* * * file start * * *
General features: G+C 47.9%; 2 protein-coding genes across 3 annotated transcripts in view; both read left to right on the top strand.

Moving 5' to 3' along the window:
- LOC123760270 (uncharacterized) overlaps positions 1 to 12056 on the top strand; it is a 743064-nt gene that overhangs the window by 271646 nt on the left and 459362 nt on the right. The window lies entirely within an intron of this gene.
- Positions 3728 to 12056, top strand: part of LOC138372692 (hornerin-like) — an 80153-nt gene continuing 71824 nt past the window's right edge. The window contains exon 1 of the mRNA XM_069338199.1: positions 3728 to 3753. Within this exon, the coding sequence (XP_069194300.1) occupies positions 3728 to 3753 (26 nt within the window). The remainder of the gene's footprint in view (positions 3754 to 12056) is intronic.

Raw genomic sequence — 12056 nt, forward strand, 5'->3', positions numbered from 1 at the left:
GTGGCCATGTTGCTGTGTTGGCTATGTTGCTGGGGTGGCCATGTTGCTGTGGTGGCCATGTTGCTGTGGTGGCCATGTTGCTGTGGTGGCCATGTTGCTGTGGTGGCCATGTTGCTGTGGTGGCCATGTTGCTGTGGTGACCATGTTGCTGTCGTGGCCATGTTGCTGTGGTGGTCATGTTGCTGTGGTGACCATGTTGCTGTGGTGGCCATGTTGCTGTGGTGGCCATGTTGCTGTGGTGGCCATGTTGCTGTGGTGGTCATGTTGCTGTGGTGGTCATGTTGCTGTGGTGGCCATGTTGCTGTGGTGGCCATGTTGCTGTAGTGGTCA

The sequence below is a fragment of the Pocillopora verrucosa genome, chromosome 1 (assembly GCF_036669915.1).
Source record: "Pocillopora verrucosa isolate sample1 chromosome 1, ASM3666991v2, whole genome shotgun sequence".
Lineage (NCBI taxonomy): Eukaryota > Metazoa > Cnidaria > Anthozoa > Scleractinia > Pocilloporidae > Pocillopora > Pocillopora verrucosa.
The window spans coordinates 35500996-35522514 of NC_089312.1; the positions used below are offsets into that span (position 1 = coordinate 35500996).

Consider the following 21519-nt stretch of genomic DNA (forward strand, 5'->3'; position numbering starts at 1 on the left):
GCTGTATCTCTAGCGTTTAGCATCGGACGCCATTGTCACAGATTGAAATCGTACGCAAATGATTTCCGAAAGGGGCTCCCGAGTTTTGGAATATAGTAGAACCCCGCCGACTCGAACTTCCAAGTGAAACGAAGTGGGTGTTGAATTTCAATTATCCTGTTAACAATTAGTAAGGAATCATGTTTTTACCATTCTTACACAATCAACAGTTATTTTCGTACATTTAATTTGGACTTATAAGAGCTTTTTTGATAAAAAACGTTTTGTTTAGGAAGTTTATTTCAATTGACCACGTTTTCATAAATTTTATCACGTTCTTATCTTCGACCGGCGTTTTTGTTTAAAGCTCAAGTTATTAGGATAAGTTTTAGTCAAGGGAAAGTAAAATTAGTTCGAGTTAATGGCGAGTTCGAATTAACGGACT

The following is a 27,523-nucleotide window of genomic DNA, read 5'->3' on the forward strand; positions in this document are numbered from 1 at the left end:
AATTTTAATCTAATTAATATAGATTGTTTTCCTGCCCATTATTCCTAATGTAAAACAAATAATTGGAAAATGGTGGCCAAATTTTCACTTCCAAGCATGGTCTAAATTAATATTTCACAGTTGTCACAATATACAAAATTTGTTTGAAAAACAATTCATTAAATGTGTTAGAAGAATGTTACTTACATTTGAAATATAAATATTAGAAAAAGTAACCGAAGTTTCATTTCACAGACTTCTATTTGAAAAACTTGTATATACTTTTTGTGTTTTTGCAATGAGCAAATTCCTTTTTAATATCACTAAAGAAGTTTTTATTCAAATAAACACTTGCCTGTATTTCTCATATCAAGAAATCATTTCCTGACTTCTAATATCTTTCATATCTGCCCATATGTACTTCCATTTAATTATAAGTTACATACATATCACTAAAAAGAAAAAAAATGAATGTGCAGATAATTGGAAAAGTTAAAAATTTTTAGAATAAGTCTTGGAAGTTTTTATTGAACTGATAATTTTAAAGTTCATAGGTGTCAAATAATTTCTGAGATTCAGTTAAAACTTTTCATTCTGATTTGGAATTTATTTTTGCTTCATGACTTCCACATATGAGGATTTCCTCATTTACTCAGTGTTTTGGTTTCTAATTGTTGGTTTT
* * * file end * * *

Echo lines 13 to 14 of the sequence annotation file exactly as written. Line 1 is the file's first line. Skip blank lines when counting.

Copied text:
The following is a 27,523-nucleotide window of genomic DNA, read 5'->3' on the forward strand; positions in this document are numbered from 1 at the left end:
AATTTTAATCTAATTAATATAGATTGTTTTCCTGCCCATTATTCCTAATGTAAAACAAATAATTGGAAAATGGTGGCCAAATTTTCACTTCCAAGCATGGTCTAAATTAATATTTCACAGTTGTCACAATATACAAAATTTGTTTGAAAAACAATTCATTAAATGTGTTAGAAGAATGTTACTTACATTTGAAATATAAATATTAGAAAAAGTAACCGAAGTTTCATTTCACAGACTTCTATTTGAAAAACTTGTATATACTTTTTGTGTTTTTGCAATGAGCAAATTCCTTTTTAATATCACTAAAGAAGTTTTTATTCAAATAAACACTTGCCTGTATTTCTCATATCAAGAAATCATTTCCTGACTTCTAATATCTTTCATATCTGCCCATATGTACTTCCATTTAATTATAAGTTACATACATATCACTAAAAAGAAAAAAAATGAATGTGCAGATAATTGGAAAAGTTAAAAATTTTTAGAATAAGTCTTGGAAGTTTTTATTGAACTGATAATTTTAAAGTTCATAGGTGTCAAATAATTTCTGAGATTCAGTTAAAACTTTTCATTCTGATTTGGAATTTATTTTTGCTTCATGACTTCCACATATGAGGATTTCCTCATTTACTCAGTGTTTTGGTTTCTAATTGTTGGTTTT